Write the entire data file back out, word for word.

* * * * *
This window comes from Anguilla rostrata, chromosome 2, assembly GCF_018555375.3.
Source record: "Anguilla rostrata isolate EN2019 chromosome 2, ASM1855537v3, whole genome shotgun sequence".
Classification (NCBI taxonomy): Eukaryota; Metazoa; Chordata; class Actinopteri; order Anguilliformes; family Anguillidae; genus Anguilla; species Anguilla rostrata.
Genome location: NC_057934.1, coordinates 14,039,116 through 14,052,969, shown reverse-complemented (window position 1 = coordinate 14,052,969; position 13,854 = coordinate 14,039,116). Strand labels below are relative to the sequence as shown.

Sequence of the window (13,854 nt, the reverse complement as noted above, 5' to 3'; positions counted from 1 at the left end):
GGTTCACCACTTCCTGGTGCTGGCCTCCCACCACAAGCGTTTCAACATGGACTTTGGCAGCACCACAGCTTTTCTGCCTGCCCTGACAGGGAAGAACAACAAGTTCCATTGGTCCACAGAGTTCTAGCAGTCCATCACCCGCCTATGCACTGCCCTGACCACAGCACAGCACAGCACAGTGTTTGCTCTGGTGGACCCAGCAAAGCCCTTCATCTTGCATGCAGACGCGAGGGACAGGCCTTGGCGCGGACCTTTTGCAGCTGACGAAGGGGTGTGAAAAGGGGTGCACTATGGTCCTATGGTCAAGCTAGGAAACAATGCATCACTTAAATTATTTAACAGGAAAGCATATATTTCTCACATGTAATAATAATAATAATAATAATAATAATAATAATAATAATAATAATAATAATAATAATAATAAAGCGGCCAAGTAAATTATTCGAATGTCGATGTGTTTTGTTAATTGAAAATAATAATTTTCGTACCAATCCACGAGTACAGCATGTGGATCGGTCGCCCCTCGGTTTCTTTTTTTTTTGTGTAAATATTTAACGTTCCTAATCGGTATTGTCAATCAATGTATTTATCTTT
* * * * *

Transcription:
This window comes from Anguilla rostrata, chromosome 2, assembly GCF_018555375.3.
Source record: "Anguilla rostrata isolate EN2019 chromosome 2, ASM1855537v3, whole genome shotgun sequence".
Classification (NCBI taxonomy): Eukaryota; Metazoa; Chordata; class Actinopteri; order Anguilliformes; family Anguillidae; genus Anguilla; species Anguilla rostrata.
Genome location: NC_057934.1, coordinates 14,039,116 through 14,052,969, shown reverse-complemented (window position 1 = coordinate 14,052,969; position 13,854 = coordinate 14,039,116). Strand labels below are relative to the sequence as shown.

Sequence of the window (13,854 nt, the reverse complement as noted above, 5' to 3'; positions counted from 1 at the left end):
GGTTCACCACTTCCTGGTGCTGGCCTCCCACCACAAGCGTTTCAACATGGACTTTGGCAGCACCACAGCTTTTCTGCCTGCCCTGACAGGGAAGAACAACAAGTTCCATTGGTCCACAGAGTTCTAGCAGTCCATCACCCGCCTATGCACTGCCCTGACCACAGCACAGCACAGCACAGTGTTTGCTCTGGTGGACCCAGCAAAGCCCTTCATCTTGCATGCAGACGCGAGGGACAGGCCTTGGCGCGGACCTTTTGCAGCTGACGAAGGGGTGTGAAAAGGGGTGCACTATGGTCCTATGGTCAAGCTAGGAAACAATGCATCACTTAAATTATTTAACAGGAAAGCATATATTTCTCACATGTAATAATAATAATAATAATAATAATAATAATAATAATAATAATAATAATAATAATAATAATAAAGCGGCCAAGTAAATTATTCGAATGTCGATGTGTTTTGTTAATTGAAAATAATAATTTTCGTACCAATCCACGAGTACAGCATGTGGATCGGTCGCCCCTCGGTTTCTTTTTTTTTTGTGTAAATATTTAACGTTCCTAATCGGTATTGTCAATCAATGTATTTATCTTT